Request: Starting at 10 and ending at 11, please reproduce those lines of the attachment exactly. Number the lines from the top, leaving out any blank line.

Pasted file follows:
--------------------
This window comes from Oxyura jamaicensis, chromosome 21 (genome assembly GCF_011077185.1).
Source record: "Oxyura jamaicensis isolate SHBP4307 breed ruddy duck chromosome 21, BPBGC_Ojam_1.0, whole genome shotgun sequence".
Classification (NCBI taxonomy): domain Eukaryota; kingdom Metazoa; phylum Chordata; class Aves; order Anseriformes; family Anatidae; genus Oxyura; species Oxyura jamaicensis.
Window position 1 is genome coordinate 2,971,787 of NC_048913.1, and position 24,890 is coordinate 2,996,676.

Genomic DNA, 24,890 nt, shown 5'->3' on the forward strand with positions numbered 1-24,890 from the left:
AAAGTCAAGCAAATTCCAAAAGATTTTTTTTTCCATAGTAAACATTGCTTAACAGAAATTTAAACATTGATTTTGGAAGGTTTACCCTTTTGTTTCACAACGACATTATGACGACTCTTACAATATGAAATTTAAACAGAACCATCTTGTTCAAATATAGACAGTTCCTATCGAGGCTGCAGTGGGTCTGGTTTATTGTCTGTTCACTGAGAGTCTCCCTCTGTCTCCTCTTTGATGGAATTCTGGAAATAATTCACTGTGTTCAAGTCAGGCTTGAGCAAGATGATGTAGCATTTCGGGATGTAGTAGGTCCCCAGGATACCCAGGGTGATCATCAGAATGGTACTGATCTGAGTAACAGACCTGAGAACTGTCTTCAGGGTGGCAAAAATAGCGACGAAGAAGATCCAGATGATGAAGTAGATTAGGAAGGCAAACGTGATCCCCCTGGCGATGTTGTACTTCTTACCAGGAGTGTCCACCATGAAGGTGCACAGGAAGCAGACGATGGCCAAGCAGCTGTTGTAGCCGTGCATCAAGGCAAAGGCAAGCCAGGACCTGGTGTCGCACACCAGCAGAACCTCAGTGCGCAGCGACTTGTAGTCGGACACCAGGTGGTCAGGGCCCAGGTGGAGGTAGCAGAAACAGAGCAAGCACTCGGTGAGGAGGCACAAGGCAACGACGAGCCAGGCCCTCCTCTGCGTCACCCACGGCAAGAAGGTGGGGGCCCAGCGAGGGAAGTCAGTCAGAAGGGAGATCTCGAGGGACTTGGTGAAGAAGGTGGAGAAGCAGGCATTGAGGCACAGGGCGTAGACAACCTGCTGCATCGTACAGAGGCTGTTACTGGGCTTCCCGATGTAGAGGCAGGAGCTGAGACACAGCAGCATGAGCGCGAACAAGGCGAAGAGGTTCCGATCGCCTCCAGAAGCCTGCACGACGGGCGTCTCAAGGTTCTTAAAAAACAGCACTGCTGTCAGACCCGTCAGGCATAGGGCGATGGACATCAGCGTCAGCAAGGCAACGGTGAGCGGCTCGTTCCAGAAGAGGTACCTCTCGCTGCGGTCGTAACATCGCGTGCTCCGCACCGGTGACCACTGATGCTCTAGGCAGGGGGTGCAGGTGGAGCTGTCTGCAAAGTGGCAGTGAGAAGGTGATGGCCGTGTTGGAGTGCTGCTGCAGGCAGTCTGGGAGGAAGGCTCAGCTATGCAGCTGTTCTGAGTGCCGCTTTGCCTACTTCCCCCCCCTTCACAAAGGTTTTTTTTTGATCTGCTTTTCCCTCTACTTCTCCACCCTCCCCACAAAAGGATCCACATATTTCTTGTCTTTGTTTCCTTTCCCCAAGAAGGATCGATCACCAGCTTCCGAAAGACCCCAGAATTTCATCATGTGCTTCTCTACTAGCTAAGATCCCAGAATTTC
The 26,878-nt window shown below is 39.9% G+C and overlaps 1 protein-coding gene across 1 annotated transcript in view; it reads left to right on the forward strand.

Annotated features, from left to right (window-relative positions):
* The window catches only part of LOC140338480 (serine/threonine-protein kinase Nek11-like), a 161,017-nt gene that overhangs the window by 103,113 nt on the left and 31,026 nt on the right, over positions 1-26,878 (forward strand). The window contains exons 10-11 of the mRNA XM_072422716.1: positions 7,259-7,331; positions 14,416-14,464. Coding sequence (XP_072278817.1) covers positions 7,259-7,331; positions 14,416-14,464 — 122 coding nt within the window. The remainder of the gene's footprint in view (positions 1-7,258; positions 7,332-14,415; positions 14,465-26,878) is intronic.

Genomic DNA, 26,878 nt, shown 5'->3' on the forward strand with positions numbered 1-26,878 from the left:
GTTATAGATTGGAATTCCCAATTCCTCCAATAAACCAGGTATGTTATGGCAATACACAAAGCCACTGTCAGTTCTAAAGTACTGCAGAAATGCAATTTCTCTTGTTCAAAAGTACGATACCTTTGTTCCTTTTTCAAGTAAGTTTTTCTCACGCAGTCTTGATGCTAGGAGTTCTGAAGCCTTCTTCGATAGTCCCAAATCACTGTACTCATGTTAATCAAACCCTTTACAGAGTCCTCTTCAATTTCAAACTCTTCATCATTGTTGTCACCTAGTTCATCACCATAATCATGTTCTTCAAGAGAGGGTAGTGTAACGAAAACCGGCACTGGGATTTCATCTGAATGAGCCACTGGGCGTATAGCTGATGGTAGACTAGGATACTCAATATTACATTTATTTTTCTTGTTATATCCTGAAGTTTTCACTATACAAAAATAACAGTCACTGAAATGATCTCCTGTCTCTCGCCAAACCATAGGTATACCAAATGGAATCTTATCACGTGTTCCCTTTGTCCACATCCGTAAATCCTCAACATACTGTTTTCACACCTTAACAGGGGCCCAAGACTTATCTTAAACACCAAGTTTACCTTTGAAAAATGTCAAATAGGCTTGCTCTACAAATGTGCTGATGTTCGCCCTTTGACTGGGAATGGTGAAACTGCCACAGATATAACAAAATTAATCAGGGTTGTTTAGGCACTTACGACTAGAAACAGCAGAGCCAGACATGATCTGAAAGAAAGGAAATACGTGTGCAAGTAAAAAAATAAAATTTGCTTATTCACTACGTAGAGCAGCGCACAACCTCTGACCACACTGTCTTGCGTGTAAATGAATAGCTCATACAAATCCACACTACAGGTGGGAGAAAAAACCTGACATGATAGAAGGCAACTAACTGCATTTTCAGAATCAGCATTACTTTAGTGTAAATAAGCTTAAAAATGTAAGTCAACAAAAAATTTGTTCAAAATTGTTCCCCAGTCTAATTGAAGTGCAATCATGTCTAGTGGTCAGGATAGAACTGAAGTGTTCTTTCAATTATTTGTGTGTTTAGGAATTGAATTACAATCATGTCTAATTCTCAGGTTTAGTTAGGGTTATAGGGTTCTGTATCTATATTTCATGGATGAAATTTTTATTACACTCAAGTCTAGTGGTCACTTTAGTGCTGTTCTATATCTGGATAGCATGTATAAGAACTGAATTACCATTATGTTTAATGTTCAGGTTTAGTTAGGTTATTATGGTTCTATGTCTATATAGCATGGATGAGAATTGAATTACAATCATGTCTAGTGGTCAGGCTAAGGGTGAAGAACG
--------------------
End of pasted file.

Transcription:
Genomic DNA, 26,878 nt, shown 5'->3' on the forward strand with positions numbered 1-26,878 from the left:
GTTATAGATTGGAATTCCCAATTCCTCCAATAAACCAGGTATGTTATGGCAATACACAAAGCCACTGTCAGTTCTAAAGTACTGCAGAAATGCAATTTCTCTTGTTCAAAAGTACGATACCTTTGTTCCTTTTTCAAGTAAGTTTTTCTCACGCAGTCTTGATGCTAGGAGTTCTGAAGCCTTCTTCGATAGTCCCAAATCACTGTACTCATGTTAATCAAACCCTTTACAGAGTCCTCTTCAATTTCAAACTCTTCATCATTGTTGTCACCTAGTTCATCACCATAATCATGTTCTTCAAGAGAGGGTAGTGTAACGAAAACCGGCACTGGGATTTCATCTGAATGAGCCACTGGGCGTATAGCTGATGGTAGACTAGGATACTCAATATTACATTTATTTTTCTTGTTATATCCTGAAGTTTTCACTATACAAAAATAACAGTCACTGAAATGATCTCCTGTCTCTCGCCAAACCATAGGTATACCAAATGGAATCTTATCACGTGTTCCCTTTGTCCACATCCGTAAATCCTCAACATACTGTTTTCACACCTTAACAGGGGCCCAAGACTTATCTTAAACACCAAGTTTACCTTTGAAAAATGTCAAATAGGCTTGCTCTACAAATGTGCTGATGTTCGCCCTTTGACTGGGAATGGTGAAACTGCCACAGATATAACAAAATTAATCAGGGTTGTTTAGGCACTTACGACTAGAAACAGCAGAGCCAGACATGATCTGAAAGAAAGGAAATACGTGTGCAAGTAAAAAAATAAAATTTGCTTATTCACTACGTAGAGCAGCGCACAACCTCTGACCACACTGTCTTGCGTGTAAATGAATAGCTCATACAAATCCACACTACAGGTGGGAGAAAAAACCTGACATGATAGAAGGCAACTAACTGCATTTTCAGAATCAGCATTACTTTAGTGTAAATAAGCTTAAAAATGTAAGTCAACAAAAAATTTGTTCAAAATTGTTCCCCAGTCTAATTGAAGTGCAATCATGTCTAGTGGTCAGGATAGAACTGAAGTGTTCTTTCAATTATTTGTGTGTTTAGGAATTGAATTACAATCATGTCTAATTCTCAGGTTTAGTTAGGGTTATAGGGTTCTGTATCTATATTTCATGGATGAAATTTTTATTACACTCAAGTCTAGTGGTCACTTTAGTGCTGTTCTATATCTGGATAGCATGTATAAGAACTGAATTACCATTATGTTTAATGTTCAGGTTTAGTTAGGTTATTATGGTTCTATGTCTATATAGCATGGATGAGAATTGAATTACAATCATGTCTAGTGGTCAGGCTAAGGGTGAAGAACG